But when he is interjecting during the cross-examination of a cooperating witness and questioning that witness` credibility that is absolutely inappropriate and that was the one issue that the prosecutors took issue with today during that jury charge. They wanted a little bit more from the judge and he seemed amenable to it because I think he probably realizes in retrospect he went too far.

VELSHI: All right, tomorrow will be an interesting day to see those closing arguments. Thanks to both of you here. Great coverage and analysis of this, Julia Ainsley and Daniel Goldman. Coming up, with the progressive message for taking back the House, Senator Bernie Sanders on tonight`s primaries and what Democrats need to do to regain power and hold drop Donald Trump accountable. The senator joins me right after this.


VELSHI: Election night in America once again as primary voters in Wisconsin, Minnesota, Connecticut and Vermont where polls have closed and we can now report that Senator Bernie Sanders has won the Democratic primary for the state of Vermont, which presumably is not breaking news for my next guest, the independent Senator from Vermont, Bernie Sanders.

Congratulations on your victory.

SEN. BERNIE SANDERS, (I) VERMONT: Thank you very much.

VELSHI: It was a nail biter. I think you got 94 percent of the vote.

SANDERS: Something like that.

VELSHI: So you -- this is one of those instances where you won the Democratic primary, but you don`t run as a Democrat.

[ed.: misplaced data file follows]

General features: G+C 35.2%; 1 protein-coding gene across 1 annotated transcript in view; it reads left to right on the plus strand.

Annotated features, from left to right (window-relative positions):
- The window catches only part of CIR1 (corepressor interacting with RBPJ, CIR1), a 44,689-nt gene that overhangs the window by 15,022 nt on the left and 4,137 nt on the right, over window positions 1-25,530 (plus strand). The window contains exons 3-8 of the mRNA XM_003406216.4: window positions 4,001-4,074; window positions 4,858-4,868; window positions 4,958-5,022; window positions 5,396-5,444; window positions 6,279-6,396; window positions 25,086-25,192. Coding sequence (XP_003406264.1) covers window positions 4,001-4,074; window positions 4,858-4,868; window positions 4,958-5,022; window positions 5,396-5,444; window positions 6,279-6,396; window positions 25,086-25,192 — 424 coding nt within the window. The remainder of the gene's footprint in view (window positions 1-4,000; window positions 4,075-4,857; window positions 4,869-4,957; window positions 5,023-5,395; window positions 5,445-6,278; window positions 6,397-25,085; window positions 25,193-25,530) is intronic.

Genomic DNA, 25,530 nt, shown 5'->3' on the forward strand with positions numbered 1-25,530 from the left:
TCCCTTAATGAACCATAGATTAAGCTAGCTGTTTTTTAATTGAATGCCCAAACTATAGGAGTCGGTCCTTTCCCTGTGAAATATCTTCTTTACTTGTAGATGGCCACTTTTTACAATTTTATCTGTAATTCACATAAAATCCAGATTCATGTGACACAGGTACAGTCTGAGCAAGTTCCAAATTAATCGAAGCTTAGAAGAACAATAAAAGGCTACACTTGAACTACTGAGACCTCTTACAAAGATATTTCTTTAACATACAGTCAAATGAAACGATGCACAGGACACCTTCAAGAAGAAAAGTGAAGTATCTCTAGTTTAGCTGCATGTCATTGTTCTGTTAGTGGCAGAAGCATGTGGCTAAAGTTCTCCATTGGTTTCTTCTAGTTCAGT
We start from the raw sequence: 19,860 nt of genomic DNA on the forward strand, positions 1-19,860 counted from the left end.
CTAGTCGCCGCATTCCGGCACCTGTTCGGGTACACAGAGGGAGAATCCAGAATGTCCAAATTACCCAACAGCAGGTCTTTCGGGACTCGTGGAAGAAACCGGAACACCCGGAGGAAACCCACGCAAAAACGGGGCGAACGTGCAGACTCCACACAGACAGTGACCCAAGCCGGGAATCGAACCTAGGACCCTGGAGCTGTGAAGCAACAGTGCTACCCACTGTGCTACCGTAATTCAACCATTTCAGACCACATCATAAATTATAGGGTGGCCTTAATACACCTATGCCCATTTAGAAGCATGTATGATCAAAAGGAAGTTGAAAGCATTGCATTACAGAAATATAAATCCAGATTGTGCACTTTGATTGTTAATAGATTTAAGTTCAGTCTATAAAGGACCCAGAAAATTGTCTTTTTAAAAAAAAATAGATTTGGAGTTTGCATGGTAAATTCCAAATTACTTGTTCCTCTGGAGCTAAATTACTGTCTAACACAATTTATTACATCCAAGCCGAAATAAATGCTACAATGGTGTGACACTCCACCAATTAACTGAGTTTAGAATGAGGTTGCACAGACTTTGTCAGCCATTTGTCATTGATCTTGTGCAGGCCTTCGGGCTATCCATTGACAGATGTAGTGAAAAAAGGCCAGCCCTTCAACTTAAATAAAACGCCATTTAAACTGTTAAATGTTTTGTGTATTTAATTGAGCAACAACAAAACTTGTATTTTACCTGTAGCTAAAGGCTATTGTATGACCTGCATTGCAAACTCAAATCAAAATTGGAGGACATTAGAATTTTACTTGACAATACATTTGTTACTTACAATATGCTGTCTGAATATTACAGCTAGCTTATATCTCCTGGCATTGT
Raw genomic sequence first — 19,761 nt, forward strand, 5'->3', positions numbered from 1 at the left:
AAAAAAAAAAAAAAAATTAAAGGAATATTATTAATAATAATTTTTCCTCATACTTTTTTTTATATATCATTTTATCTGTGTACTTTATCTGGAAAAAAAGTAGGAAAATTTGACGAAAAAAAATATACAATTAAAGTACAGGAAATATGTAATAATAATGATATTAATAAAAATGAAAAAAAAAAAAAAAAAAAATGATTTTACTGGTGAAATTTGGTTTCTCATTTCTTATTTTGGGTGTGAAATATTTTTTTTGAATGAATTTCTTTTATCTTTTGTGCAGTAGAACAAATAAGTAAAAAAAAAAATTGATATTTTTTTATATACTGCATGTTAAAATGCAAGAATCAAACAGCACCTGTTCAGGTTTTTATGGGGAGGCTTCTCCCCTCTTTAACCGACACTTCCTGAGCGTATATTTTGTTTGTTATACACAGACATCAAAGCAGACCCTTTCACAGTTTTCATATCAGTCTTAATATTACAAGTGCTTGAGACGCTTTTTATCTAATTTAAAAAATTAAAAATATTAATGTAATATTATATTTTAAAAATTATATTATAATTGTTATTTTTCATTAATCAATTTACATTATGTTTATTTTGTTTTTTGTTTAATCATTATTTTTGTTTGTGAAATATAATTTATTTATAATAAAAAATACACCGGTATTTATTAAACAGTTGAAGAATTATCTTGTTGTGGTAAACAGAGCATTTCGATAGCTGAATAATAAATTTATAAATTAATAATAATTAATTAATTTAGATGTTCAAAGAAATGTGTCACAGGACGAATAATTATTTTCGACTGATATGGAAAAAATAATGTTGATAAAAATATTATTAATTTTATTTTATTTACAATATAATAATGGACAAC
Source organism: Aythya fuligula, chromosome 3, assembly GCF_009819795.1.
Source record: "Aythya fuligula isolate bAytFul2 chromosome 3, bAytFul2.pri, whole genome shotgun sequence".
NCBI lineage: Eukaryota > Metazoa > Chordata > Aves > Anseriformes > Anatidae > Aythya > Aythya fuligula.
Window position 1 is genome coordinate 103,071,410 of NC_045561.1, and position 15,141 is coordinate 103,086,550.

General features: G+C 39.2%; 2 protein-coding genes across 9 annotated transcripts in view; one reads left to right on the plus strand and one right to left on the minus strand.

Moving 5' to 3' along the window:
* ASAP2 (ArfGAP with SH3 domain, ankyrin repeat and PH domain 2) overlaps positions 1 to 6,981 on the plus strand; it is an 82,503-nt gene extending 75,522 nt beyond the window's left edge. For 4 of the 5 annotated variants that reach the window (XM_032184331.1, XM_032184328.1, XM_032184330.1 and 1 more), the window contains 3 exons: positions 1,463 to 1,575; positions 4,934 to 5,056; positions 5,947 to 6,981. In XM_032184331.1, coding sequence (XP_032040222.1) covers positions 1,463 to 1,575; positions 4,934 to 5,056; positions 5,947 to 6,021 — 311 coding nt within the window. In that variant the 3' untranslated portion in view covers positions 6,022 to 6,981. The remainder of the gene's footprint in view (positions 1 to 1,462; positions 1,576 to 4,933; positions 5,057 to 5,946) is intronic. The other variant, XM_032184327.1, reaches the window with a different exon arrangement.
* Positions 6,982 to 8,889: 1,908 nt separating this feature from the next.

SANDERS: I have a long and kind of unusual relationship with the people of the state of Vermont. Back in 1981, I defeated a Democrat and a Republican to become mayor of Burlington, defeated Democrats and Republicans. To make a long story short, I always run as an independent, and that`s what I will do. And I think people of Vermont understand that.

We have a very good relationship with the Democratic Party. I suspect that this coming campaign will be putting more money into the Democratic Party than anybody else. We`re supporting a whole lot of good Democratic candidates, but I will run as an independent.

VELSHI: So you will decline the Democratic nomination?


VELSHI: And I understand that you have got a good relationship with the voters of Vermont. But now you have got a profile nationally where a lot of Democrats are saying, hey, this is not a good time for Bernie Sanders to be separate and apart from the Democratic Party.

SANDERS: I am not separate and apart. I`m part of the Democratic leadership.

The truth of the matter is, and I think Democrats and Republicans have got to understand this, there are more people now who are independents than Democrats and Republicans. I don`t want to break the bad news to anybody. Two party system is not held in wide esteem in this country.

And I think as an independnet what I can do, and am doing, is bringing a whole lot of working people and young people who are not crazy about the Democratic Party into the Democratic Party, because clearly that is the far better alternative than the Republican Party.